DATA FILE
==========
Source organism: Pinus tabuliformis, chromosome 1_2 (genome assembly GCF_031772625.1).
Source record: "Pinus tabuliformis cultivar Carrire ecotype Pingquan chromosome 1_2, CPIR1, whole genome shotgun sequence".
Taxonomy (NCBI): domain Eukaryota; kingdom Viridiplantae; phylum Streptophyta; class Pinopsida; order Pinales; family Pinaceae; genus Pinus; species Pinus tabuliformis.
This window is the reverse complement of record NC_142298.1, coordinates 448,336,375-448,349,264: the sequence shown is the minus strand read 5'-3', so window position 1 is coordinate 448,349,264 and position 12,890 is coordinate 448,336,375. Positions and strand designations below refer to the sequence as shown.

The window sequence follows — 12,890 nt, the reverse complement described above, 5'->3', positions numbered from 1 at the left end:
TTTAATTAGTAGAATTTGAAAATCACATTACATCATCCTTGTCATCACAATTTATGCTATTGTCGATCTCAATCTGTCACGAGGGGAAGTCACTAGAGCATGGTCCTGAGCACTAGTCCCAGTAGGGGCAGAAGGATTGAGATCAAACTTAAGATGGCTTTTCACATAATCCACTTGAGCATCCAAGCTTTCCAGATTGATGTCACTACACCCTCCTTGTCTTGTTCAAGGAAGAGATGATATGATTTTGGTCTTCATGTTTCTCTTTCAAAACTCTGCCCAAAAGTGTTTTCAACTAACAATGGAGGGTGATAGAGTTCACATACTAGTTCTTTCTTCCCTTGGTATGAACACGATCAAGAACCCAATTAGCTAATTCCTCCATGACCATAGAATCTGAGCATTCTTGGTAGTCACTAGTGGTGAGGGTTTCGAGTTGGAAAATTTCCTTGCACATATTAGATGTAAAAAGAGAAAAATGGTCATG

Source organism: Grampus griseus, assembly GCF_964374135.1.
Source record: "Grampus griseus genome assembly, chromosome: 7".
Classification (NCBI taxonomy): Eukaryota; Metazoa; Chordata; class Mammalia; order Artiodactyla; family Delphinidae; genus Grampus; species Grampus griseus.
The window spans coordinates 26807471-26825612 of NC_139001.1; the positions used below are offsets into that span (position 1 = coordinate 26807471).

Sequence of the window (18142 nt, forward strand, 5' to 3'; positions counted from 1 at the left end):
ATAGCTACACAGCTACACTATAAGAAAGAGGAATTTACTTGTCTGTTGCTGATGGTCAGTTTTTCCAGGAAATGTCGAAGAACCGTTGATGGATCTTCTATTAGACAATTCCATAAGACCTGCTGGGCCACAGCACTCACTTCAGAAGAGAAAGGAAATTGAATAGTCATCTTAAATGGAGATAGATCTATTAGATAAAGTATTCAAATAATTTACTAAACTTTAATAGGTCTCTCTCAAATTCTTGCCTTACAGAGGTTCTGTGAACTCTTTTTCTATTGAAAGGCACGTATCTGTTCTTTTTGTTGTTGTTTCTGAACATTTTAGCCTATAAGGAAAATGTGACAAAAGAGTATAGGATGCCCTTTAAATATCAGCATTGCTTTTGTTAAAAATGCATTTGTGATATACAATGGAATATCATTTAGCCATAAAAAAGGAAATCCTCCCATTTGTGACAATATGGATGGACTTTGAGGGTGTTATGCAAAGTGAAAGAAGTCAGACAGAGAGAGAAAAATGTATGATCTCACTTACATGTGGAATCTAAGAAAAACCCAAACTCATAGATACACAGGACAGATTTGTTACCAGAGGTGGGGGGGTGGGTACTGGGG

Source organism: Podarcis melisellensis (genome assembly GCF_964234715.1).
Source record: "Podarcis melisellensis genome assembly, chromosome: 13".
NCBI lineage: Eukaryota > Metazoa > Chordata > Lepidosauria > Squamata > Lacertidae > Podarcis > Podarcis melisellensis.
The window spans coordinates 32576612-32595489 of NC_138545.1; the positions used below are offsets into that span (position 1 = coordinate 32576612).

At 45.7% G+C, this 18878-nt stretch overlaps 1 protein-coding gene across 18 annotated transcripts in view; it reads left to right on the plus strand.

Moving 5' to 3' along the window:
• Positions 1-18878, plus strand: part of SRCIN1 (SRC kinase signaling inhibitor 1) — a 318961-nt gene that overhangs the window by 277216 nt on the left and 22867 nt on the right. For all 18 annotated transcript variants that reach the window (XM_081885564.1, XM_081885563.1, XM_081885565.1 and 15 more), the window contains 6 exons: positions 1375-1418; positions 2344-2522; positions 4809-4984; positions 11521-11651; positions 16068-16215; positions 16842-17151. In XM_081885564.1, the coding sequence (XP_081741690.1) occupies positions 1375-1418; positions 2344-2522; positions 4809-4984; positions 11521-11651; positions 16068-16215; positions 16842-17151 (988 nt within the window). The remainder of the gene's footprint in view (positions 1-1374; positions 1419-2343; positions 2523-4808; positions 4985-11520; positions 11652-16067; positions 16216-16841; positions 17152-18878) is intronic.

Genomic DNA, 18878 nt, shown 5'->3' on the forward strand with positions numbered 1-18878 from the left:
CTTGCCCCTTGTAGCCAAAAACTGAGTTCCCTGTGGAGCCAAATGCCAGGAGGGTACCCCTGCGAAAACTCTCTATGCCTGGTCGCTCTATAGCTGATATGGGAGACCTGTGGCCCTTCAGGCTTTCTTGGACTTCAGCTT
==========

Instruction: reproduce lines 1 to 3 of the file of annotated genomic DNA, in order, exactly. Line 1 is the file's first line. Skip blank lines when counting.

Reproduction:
Source organism: Pinus tabuliformis, chromosome 1_2 (genome assembly GCF_031772625.1).
Source record: "Pinus tabuliformis cultivar Carrire ecotype Pingquan chromosome 1_2, CPIR1, whole genome shotgun sequence".
Taxonomy (NCBI): domain Eukaryota; kingdom Viridiplantae; phylum Streptophyta; class Pinopsida; order Pinales; family Pinaceae; genus Pinus; species Pinus tabuliformis.